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A New York University employee working out of Berlin or digital nomads who move from country to country and set themselves up at different coworking spaces – the world of work is undergoing profound changes as a result of the digitization of all areas of life. A new era is dawning not only for “knowledge workers”, however, but also in factories.
The digital revolution is having a major impact on work
Like the steam engine and mass production before it, the computer began its triumphant advance in the twentieth century. Now we are seeing the next phase of the industrial revolution. In large automotive plants, remote-controlled robots are already welding vehicle body parts together. As yet, they have few points of contact with factory workers and perform their tasks separately, but in future they will work more closely together.
Intelligent and empathetic robots
This is confirmed by cognitive scientist Dr Gerhard Rinkenauer from the Leibniz Research Centre for Working Environment and Human Factors at Dortmund University (IfADo). He wants to teach robots to take account of the needs of their human colleagues. Working together with IT experts and psychologists, he reproduces workflows in the lab, questions test subjects, measures brain currents and skin temperature and uses his findings to develop algorithms. He hopes that these will enable robots to adapt to human motion sequences and to detect how employees are feeling: are they perhaps lacking in concentration or even exhausted and in need of a break?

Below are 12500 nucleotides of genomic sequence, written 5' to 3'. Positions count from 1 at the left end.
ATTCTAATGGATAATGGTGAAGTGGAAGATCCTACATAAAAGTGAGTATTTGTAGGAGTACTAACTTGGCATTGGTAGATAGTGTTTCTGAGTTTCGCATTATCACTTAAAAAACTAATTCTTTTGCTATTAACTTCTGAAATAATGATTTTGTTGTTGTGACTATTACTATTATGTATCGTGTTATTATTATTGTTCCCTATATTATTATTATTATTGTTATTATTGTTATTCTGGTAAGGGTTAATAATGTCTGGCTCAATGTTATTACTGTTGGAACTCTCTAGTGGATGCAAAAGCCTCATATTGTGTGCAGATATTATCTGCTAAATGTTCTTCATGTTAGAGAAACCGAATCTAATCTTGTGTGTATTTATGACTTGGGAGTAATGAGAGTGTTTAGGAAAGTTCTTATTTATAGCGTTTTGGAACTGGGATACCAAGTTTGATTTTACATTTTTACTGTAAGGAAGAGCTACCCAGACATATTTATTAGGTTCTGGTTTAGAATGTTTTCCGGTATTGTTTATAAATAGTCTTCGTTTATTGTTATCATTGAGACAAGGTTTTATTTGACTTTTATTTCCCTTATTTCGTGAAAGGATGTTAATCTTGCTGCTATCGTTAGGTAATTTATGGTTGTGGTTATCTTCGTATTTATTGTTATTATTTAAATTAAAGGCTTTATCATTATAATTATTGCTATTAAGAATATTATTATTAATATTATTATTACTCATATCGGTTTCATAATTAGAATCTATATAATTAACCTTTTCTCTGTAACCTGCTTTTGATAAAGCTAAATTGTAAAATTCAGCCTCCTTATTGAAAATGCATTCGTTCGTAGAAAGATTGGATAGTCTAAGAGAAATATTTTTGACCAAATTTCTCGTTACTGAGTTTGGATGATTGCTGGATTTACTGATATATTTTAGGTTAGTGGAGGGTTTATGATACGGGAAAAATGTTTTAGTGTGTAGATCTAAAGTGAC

Besides the IfADo, numerous other German research institutions and companies are studying man-machine interaction in the working environment, for example the German Research Center for Artificial Intelligence (DFKI), the Fraunhofer IAO and Festo.
Key questions about the future of work
How is the digital revolution affecting us? Scientists in Germany are exploring the consequences not only for society but also for the individual:
- If it is possible to work anywhere in the world, how will this affect people and the quality of their work?
- Which new jobs will be created by digitization?
- What needs to be considered if man and machine work more closely together in the factory of the future?
Will the quality of work change?
“What interests us above all is how the digital revolution will change the quality of work”, is how cognitive scientist Dr Gerhard Rinkenauer sums it up. He believes that there will be a clear division of labour in the factory of the future:
- humans will be responsible for tasks requiring sophisticated cognitive and fine motor skills,
- machines will take care of work requiring endurance and strength.
Technical solutions alone are not enough
Yet Gerhard Rinkenauer is quite certain that technical solutions alone will not be enough, as many other factors will need to be taken into consideration: how can jobs be saved? And how should employees be prepared to deal with these new technical developments? Companies should invest in education and training so that less skilled and older people learn how to handle the new technologies. “Only then can both sides win – those who will reap the benefits of these new forms of business and production, and those who actually do the work.”